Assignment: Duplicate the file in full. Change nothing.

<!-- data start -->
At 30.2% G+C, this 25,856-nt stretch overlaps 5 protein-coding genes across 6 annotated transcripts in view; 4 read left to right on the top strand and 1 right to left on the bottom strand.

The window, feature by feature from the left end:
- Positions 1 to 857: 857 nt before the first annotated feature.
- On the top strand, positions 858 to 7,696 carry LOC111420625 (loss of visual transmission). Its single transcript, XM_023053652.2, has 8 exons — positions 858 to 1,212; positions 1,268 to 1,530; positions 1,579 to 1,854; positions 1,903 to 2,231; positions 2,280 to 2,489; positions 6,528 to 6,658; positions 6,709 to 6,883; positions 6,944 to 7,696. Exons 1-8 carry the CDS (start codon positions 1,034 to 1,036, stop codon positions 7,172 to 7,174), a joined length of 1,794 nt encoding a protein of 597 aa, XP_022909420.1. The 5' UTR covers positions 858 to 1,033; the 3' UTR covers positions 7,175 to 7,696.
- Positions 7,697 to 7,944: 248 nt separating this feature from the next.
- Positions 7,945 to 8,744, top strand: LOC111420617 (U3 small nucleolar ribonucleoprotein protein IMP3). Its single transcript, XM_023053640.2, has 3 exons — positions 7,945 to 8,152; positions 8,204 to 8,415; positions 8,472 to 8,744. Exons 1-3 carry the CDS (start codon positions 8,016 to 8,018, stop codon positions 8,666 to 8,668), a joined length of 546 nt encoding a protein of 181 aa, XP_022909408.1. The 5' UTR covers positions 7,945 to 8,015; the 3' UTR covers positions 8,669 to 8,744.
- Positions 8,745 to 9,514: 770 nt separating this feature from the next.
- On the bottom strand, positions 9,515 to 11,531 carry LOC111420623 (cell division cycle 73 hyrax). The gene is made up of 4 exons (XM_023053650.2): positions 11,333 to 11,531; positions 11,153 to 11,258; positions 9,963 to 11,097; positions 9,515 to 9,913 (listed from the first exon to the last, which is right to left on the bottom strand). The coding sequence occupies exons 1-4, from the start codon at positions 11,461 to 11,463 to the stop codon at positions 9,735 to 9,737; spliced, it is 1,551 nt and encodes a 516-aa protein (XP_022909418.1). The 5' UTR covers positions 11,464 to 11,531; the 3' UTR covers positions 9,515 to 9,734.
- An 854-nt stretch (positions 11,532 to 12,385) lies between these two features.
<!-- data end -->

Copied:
At 30.2% G+C, this 25,856-nt stretch overlaps 5 protein-coding genes across 6 annotated transcripts in view; 4 read left to right on the top strand and 1 right to left on the bottom strand.

The window, feature by feature from the left end:
- Positions 1 to 857: 857 nt before the first annotated feature.
- On the top strand, positions 858 to 7,696 carry LOC111420625 (loss of visual transmission). Its single transcript, XM_023053652.2, has 8 exons — positions 858 to 1,212; positions 1,268 to 1,530; positions 1,579 to 1,854; positions 1,903 to 2,231; positions 2,280 to 2,489; positions 6,528 to 6,658; positions 6,709 to 6,883; positions 6,944 to 7,696. Exons 1-8 carry the CDS (start codon positions 1,034 to 1,036, stop codon positions 7,172 to 7,174), a joined length of 1,794 nt encoding a protein of 597 aa, XP_022909420.1. The 5' UTR covers positions 858 to 1,033; the 3' UTR covers positions 7,175 to 7,696.
- Positions 7,697 to 7,944: 248 nt separating this feature from the next.
- Positions 7,945 to 8,744, top strand: LOC111420617 (U3 small nucleolar ribonucleoprotein protein IMP3). Its single transcript, XM_023053640.2, has 3 exons — positions 7,945 to 8,152; positions 8,204 to 8,415; positions 8,472 to 8,744. Exons 1-3 carry the CDS (start codon positions 8,016 to 8,018, stop codon positions 8,666 to 8,668), a joined length of 546 nt encoding a protein of 181 aa, XP_022909408.1. The 5' UTR covers positions 7,945 to 8,015; the 3' UTR covers positions 8,669 to 8,744.
- Positions 8,745 to 9,514: 770 nt separating this feature from the next.
- On the bottom strand, positions 9,515 to 11,531 carry LOC111420623 (cell division cycle 73 hyrax). The gene is made up of 4 exons (XM_023053650.2): positions 11,333 to 11,531; positions 11,153 to 11,258; positions 9,963 to 11,097; positions 9,515 to 9,913 (listed from the first exon to the last, which is right to left on the bottom strand). The coding sequence occupies exons 1-4, from the start codon at positions 11,461 to 11,463 to the stop codon at positions 9,735 to 9,737; spliced, it is 1,551 nt and encodes a 516-aa protein (XP_022909418.1). The 5' UTR covers positions 11,464 to 11,531; the 3' UTR covers positions 9,515 to 9,734.
- An 854-nt stretch (positions 11,532 to 12,385) lies between these two features.